When you feel alone, it is very difficult to hope.  And let me iterate it is entirely unproductive and pointless to say to someone in despair, "Don't lose hope!"  I've heard this countless times.  And I think, "Why not?  What has hope done for me so far?  It has made some aspects of daily life more tolerable, but so would the relief of finally giving up."  Telling me, "Don't lose hope!" is as effective as saying, "Stop breathing!"  Since I'm not ready to give up yet, however, hope seems the only thing with the potential to lift the dark cloud that's surrounded my heart and soul.  But I don't see hope as a voluntary action, like patience or temperance would be.  For me hope is a reflexive, visceral emotion that either exists or does not.  Certain things stir hope within me despite the voice in my head which says, "There's no point."  I can feel it when it's there and suffer terribly in its absence.  How to find that hope though?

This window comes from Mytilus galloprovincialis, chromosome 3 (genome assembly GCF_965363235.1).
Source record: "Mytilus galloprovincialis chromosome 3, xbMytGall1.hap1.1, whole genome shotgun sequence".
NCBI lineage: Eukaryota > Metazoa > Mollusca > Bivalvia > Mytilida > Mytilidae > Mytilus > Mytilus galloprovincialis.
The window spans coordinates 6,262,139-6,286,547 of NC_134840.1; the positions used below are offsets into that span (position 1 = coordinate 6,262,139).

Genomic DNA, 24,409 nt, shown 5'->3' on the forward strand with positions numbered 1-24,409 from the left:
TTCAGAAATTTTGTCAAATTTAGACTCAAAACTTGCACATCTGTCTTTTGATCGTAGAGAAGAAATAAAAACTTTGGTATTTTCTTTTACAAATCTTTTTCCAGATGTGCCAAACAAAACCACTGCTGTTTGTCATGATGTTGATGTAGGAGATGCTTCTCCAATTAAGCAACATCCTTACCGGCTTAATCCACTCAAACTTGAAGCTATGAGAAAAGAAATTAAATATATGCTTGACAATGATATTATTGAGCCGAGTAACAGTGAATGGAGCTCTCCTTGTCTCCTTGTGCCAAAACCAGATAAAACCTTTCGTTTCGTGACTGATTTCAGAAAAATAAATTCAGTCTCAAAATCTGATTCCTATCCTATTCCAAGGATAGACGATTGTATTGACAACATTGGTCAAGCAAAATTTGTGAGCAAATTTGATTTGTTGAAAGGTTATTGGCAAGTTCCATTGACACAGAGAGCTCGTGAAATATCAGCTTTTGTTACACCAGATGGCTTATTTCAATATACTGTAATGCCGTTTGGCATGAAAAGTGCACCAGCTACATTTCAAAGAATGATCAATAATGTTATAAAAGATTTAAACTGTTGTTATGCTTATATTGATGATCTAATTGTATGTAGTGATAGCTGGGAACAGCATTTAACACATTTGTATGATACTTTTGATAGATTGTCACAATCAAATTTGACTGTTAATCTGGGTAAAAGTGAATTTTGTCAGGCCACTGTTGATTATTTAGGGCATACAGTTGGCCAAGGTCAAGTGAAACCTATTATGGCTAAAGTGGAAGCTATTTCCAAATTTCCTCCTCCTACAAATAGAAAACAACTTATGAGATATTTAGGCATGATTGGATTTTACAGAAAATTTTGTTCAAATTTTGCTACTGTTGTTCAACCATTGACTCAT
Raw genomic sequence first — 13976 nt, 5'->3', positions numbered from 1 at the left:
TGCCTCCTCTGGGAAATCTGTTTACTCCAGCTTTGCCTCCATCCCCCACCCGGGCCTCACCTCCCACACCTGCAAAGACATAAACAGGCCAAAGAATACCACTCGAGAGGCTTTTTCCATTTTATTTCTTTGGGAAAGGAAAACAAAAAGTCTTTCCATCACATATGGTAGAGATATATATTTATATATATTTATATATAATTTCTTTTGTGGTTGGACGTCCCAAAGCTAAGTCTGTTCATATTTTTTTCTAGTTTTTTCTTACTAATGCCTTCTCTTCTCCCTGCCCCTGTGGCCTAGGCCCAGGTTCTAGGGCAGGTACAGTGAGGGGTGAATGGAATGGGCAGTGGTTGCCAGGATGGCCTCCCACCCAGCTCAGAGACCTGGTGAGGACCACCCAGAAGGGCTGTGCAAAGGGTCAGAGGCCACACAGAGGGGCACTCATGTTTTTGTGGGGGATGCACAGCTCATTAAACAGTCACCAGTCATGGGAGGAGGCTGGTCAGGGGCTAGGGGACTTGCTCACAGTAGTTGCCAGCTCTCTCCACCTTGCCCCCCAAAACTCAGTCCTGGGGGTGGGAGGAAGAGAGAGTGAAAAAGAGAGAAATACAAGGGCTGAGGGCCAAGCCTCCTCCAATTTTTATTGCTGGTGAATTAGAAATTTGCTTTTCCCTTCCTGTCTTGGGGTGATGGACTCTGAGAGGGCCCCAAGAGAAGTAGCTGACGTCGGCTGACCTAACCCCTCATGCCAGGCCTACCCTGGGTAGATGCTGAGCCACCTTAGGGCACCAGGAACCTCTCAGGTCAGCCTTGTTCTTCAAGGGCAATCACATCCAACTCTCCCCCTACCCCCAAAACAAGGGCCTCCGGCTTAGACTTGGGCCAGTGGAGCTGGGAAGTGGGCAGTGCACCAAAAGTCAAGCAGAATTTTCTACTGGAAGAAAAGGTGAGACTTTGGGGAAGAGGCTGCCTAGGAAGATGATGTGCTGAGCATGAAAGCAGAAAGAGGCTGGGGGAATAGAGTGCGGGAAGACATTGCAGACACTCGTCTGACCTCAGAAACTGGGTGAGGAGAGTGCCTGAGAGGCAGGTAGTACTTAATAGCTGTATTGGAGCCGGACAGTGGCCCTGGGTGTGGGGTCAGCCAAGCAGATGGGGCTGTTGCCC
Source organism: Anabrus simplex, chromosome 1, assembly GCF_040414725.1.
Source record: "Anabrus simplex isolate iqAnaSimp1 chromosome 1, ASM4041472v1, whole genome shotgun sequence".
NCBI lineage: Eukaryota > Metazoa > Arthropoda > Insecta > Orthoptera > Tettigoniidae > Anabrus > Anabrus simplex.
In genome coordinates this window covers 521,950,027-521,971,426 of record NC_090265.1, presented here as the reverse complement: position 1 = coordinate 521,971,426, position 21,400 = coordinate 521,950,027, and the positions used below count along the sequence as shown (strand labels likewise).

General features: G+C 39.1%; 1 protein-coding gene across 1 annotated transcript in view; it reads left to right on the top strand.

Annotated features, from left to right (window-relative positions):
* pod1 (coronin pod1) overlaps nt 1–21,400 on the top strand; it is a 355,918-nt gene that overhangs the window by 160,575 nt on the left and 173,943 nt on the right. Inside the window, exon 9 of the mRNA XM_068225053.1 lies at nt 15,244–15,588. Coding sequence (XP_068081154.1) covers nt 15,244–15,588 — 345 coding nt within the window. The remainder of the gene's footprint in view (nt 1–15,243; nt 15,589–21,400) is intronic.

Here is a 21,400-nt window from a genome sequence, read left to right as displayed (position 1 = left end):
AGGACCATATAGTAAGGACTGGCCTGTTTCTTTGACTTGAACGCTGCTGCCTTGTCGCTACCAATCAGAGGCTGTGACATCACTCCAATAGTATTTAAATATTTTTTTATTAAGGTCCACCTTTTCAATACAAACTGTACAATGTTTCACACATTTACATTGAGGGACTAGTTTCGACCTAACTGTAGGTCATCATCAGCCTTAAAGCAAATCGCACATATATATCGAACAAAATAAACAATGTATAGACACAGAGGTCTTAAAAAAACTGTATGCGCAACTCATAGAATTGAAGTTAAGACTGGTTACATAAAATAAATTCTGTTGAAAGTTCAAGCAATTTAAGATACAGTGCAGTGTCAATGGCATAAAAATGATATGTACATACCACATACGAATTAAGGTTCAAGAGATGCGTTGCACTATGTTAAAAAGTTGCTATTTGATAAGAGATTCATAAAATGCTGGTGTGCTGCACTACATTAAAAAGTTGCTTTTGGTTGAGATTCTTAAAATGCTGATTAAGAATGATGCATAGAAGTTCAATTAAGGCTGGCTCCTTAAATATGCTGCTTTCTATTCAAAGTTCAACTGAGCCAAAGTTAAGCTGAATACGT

Hope is the answer, I know it is! So rather than attempting to convince someone to hope when that flame has turned to ash, let us say to each other, "Don't give up, friend.  Find things that may renew your hope.  They are somewhere, don't give up.  When your hope is renewed you will feel joy again.  Don't give up."  Telling someone to not give up validates the difficulty of the journey and encourages fortitude.  So I am focusing on things that will renew my hope.  Talking to women who were told they'd never conceive who are now expecting or are now mothers (without IVF!) is a great source of hope for me.  And when I hear them, I feel the spark of hope igniting deep within me, and then life suddenly becomes more tolerable.  And I feel more strength in continuing my treatments.  And so I continue sharing my thoughts and HOPE that someday I will have a success story that will be that light through the dark cloud of someone else's journey.  <3